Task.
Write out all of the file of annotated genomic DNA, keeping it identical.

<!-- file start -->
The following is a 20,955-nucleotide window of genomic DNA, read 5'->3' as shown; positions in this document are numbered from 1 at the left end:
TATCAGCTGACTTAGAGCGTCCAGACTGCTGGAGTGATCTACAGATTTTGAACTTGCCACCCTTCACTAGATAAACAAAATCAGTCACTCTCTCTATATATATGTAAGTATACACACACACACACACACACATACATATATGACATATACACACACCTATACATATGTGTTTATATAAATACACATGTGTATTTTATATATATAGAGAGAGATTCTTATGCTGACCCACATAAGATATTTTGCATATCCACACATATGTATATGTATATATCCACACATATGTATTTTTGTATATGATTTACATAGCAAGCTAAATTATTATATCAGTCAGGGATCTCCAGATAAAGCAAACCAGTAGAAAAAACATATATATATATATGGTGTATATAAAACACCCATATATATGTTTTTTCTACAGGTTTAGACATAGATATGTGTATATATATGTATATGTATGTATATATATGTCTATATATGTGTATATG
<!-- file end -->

The following is a 20,955-nucleotide window of genomic DNA, read 5'->3' as shown; positions in this document are numbered from 1 at the left end:
TATCAGCTGACTTAGAGCGTCCAGACTGCTGGAGTGATCTACAGATTTTGAACTTGCCACCCTTCACTAGATAAACAAAATCAGTCACTCTCTCTATATATATGTAAGTATACACACACACACACACACACATACATATATGACATATACACACACCTATACATATGTGTTTATATAAATACACATGTGTATTTTATATATATAGAGAGAGATTCTTATGCTGACCCACATAAGATATTTTGCATATCCACACATATGTATATGTATATATCCACACATATGTATTTTTGTATATGATTTACATAGCAAGCTAAATTATTATATCAGTCAGGGATCTCCAGATAAAGCAAACCAGTAGAAAAAACATATATATATATATGGTGTATATAAAACACCCATATATATGTTTTTTCTACAGGTTTAGACATAGATATGTGTATATATATGTATATGTATGTATATATATGTCTATATATGTGTATATG